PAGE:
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Social Assistance in China, 1993–2002: Institutions, Feedback, and Policy Actors in the Chinese Policy Process

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    Rights statement: © Hammond, D. (2011). Social Assistance in China, 1993–2002: Institutions, Feedback, and Policy Actors in the Chinese Policy Process. Asian Politics and Policy, 3(1), 69-93doi: 10.1111/j.1943-0787.2010.01239.x

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http://onlinelibrary.wiley.com/doi/10.1111/j.1943-0787.2010.01239.x/abstract
Original languageEnglish
Pages (from-to)69-93
Number of pages25
JournalAsian Politics and Policy
Volume3
Issue number1
DOIs
Publication statusPublished - Jan 2011

Abstract

From 1993 to 2002, the emergence of the urban resident Minimum Livelihood Guarantee (MLG) system saw a major reconfiguration and expansion of social assistance in the People's Republic of China. The development of the MLG has been a complex process. The initial emergence and design of the MLG reflect space in the Chinese state for innovations and feedback in the social assistance agenda. The expansion and development of the MLG can be explained by the interventions of key policy actors. These actors pushed the MLG for a variety of different reasons. The resources available to these actors and the outcomes of their interventions were a reflection of their institutional position in the bureaucracy. Contributing to existing studies of Chinese social policy reform, this article argues that the emergence, design, and development of the policy reflects institutional space, constraints, and feedback in the Chinese policy process.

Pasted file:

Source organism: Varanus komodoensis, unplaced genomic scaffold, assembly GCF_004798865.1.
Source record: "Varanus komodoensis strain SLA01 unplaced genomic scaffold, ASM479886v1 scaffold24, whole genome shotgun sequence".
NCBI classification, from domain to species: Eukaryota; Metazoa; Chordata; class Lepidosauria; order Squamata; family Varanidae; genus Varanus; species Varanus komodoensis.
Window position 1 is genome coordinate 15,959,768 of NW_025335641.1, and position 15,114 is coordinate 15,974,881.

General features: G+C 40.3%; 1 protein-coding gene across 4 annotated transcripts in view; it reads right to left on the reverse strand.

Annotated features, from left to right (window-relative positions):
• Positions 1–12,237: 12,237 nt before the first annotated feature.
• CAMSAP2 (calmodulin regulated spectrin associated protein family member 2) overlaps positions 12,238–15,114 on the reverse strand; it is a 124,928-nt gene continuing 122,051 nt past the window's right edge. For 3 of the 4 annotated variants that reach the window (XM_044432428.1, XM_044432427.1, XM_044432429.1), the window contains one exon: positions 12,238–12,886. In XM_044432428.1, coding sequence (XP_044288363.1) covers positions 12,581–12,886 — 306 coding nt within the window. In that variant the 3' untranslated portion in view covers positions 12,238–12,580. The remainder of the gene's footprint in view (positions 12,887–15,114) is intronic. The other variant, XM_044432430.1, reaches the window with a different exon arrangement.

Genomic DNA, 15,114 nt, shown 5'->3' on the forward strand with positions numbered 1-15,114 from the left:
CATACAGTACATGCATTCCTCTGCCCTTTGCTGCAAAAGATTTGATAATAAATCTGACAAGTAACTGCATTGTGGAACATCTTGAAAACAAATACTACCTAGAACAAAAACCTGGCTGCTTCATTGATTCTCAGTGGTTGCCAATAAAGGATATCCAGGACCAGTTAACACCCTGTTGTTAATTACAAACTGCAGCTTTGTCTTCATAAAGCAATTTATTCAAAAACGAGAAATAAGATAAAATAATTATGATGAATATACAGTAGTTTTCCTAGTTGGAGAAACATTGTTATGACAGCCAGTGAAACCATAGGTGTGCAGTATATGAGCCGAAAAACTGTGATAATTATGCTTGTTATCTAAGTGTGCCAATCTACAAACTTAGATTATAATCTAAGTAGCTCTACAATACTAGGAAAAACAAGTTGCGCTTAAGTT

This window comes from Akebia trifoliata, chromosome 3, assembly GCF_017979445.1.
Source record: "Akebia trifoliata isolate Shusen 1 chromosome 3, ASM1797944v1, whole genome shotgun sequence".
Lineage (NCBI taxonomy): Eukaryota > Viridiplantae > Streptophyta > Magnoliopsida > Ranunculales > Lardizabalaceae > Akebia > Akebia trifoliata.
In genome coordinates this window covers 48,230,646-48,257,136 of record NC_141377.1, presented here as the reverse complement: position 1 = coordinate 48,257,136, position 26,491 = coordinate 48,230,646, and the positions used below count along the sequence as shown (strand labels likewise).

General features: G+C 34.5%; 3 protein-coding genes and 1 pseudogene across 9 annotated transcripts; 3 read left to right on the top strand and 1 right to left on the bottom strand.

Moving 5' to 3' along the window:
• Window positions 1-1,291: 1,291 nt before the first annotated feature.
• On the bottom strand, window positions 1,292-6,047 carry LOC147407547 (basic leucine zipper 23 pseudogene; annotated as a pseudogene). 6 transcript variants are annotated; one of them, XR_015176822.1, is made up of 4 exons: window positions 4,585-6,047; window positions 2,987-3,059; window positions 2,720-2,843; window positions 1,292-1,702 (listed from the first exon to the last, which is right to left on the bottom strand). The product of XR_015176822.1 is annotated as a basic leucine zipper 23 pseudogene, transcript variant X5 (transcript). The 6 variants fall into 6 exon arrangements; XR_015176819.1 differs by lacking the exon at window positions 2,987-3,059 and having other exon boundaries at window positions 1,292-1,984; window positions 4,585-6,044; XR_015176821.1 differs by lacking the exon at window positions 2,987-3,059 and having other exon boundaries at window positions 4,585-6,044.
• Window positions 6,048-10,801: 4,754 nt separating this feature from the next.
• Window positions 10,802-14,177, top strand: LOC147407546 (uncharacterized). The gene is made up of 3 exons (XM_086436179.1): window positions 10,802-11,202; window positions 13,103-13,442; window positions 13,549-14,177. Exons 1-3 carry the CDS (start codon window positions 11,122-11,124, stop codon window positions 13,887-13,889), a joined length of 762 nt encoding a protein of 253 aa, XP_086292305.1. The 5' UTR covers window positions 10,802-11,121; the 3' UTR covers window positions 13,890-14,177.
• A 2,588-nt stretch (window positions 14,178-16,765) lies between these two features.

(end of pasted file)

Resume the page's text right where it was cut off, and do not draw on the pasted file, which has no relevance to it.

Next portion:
Research areas

  • China, institutions, Minimum Livelihood Guarantee, social assistance

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